Many suppliers use acrylic material to enclose the flash head. Acrylic is susceptible to cracking from impact during installation or maintenance and hail or “shedding” of snow/ice off the rotor blades. Choose a supplier that uses high-impact UV-resistant polycarbonate material on the dome. This offers a higher IK (impact strength) rating and is more resistant to the adverse effects of UV rays. Use a lighting supplier that can apply an additional specialized “hard coat” to the dome to maximize UV protection, scratch resistance, and protection from chemical attack. This will provide about 10 years of protection out in the elements. Without this hard coating, the lens will show degradation after just a few years. It’s also wise to make sure the product carries a minimum IP66 rating for water ingress protection, which is part of the FAA standard.
9. How well does the lighting system control light pollution?
The FAA specifies the minimum and maximum light intensity at zero degrees, i.e., along the horizon, for red beacons. These standards ensure beacon lights provide the proper lighting needed to alert aircraft pilots of obstructions in their flight path. However, the FAA does not specify any limits on the maximum light intensity requirements below the horizon for red beacons since this does not affect aviation safety. But, at the end of the day, complaints about disturbing flashing lights at night will go to the tower owner, not the FAA. As a result, it behooves the tower owner to evaluate the proximity of local residents to determine if light pollution may be an issue. Therefore, preventing neighbors from filing these complaints is the responsibility of the individual purchasing the obstruction lighting system. As such, it is a good idea to request light intensity distribution charts from the obstruction lighting supplier. Many suppliers will claim “community friendly” optics but some products emit more than 10 times more light pollution compared to the best products in the market.
10. Does the product have a smooth outer lens?
This might seem superficial at first (who cares what the lens looks like, right?). But, it’s actually a critical factor in the durability of the flash head. Products that incorporate optic features on the outside of the dome to direct the light, such as sharp edges and contoured shapes of Fresnel lens features, are susceptible to snow/ice buildup and accumulation of dirt and debris. On the other hand, suppliers that use internal optics design can enclose their flash head with a smooth dome that is not prone to these harsh conditions.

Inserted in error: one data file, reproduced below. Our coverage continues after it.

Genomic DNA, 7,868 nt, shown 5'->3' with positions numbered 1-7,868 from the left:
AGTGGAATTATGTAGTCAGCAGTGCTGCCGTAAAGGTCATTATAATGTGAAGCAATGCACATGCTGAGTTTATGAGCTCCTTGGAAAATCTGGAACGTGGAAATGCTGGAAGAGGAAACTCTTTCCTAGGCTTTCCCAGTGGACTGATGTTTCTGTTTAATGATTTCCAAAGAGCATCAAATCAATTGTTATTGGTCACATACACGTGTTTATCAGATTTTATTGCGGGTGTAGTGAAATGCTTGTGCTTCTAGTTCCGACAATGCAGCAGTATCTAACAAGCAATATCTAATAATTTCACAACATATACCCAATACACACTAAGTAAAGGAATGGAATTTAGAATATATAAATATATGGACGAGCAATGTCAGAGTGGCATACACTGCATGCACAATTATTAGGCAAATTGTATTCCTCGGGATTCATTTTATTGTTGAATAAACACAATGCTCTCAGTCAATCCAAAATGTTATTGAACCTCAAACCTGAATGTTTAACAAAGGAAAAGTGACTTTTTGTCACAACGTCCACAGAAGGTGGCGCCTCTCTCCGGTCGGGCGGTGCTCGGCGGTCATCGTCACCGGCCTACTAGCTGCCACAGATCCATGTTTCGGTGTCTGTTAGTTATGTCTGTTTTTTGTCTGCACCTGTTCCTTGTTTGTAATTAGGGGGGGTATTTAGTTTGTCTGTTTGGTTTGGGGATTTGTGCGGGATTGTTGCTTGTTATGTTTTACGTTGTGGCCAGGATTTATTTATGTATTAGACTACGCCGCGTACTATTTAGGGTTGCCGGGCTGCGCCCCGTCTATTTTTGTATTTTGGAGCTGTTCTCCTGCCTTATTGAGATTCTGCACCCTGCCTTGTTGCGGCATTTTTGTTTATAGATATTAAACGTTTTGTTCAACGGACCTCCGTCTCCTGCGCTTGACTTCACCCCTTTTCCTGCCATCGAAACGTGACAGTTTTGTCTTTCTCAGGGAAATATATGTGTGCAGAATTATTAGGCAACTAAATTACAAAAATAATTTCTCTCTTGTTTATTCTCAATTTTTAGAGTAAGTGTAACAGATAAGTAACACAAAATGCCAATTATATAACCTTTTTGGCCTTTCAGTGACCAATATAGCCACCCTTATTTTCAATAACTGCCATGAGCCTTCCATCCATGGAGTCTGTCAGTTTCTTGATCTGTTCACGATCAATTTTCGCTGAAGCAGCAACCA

Future LED Road map to Meet Wind Power Needs
Down the road, a number of new challenges are on the horizon for the wind energy market. As turbines grow taller, the combined tower and blade circumference are beginning to exceed FAA medium-intensity marking requirements, obligating operators to install high-intensity lighting systems. To reduce neighborhood intrusion and energy consumption, there is also a movement toward incorporating radar technology into turbine lighting systems that would trigger the signals to come on only when aircraft are in the immediate area. In addition, the FAA is now recommending visible marking for Meteorological Tower (MET) installations used ahead of wind turbine construction to determine ideal turbine placement. While the current parameters call for orange/white paint schemes, guy wire sleeves and marker balls, these all must be maintained and replaced, causing many operators to consider whether signal lighting might be a better option. Figure 3
From a forward-looking perspective, the very nature of the LED systems design provides much more flexibility for innovation to meet these evolving needs and specifications. The combination of maintenance savings, energy efficiency and more precise optics and controller technology of LED obstruction lighting is already providing bottom-line savings and payback/ROI in as little as two years. Coupled with a customizable design that supports a road map for continued innovation, LED lighting is certain to remain the technology of choice for the wind energy market.